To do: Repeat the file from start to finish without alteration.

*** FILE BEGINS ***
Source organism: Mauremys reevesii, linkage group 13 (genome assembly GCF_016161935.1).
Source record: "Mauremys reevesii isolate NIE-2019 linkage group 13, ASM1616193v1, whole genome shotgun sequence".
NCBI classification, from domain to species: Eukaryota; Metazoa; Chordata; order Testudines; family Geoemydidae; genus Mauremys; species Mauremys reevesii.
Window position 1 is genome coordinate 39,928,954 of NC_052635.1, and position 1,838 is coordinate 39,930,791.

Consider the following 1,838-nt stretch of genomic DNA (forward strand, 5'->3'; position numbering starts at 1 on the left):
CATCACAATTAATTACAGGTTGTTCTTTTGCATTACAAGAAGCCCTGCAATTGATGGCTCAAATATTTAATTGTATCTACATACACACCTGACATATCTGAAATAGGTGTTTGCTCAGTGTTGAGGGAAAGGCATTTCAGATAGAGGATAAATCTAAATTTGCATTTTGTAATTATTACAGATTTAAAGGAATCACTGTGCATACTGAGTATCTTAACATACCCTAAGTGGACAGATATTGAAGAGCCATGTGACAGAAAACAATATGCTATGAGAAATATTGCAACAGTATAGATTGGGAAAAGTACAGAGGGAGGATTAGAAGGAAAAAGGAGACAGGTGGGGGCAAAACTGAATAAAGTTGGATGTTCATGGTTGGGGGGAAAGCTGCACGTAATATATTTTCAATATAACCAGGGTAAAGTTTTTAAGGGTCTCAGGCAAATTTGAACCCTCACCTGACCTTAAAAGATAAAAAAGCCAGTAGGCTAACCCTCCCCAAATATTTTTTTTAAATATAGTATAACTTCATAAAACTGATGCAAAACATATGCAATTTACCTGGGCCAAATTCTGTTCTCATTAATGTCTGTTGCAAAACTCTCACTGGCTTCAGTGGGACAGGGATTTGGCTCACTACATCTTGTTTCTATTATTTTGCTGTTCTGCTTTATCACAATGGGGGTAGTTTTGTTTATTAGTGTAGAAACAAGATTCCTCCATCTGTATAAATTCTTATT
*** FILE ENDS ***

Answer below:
Source organism: Mauremys reevesii, linkage group 13 (genome assembly GCF_016161935.1).
Source record: "Mauremys reevesii isolate NIE-2019 linkage group 13, ASM1616193v1, whole genome shotgun sequence".
NCBI classification, from domain to species: Eukaryota; Metazoa; Chordata; order Testudines; family Geoemydidae; genus Mauremys; species Mauremys reevesii.
Window position 1 is genome coordinate 39,928,954 of NC_052635.1, and position 1,838 is coordinate 39,930,791.

Consider the following 1,838-nt stretch of genomic DNA (forward strand, 5'->3'; position numbering starts at 1 on the left):
CATCACAATTAATTACAGGTTGTTCTTTTGCATTACAAGAAGCCCTGCAATTGATGGCTCAAATATTTAATTGTATCTACATACACACCTGACATATCTGAAATAGGTGTTTGCTCAGTGTTGAGGGAAAGGCATTTCAGATAGAGGATAAATCTAAATTTGCATTTTGTAATTATTACAGATTTAAAGGAATCACTGTGCATACTGAGTATCTTAACATACCCTAAGTGGACAGATATTGAAGAGCCATGTGACAGAAAACAATATGCTATGAGAAATATTGCAACAGTATAGATTGGGAAAAGTACAGAGGGAGGATTAGAAGGAAAAAGGAGACAGGTGGGGGCAAAACTGAATAAAGTTGGATGTTCATGGTTGGGGGGAAAGCTGCACGTAATATATTTTCAATATAACCAGGGTAAAGTTTTTAAGGGTCTCAGGCAAATTTGAACCCTCACCTGACCTTAAAAGATAAAAAAGCCAGTAGGCTAACCCTCCCCAAATATTTTTTTTAAATATAGTATAACTTCATAAAACTGATGCAAAACATATGCAATTTACCTGGGCCAAATTCTGTTCTCATTAATGTCTGTTGCAAAACTCTCACTGGCTTCAGTGGGACAGGGATTTGGCTCACTACATCTTGTTTCTATTATTTTGCTGTTCTGCTTTATCACAATGGGGGTAGTTTTGTTTATTAGTGTAGAAACAAGATTCCTCCATCTGTATAAATTCTTATT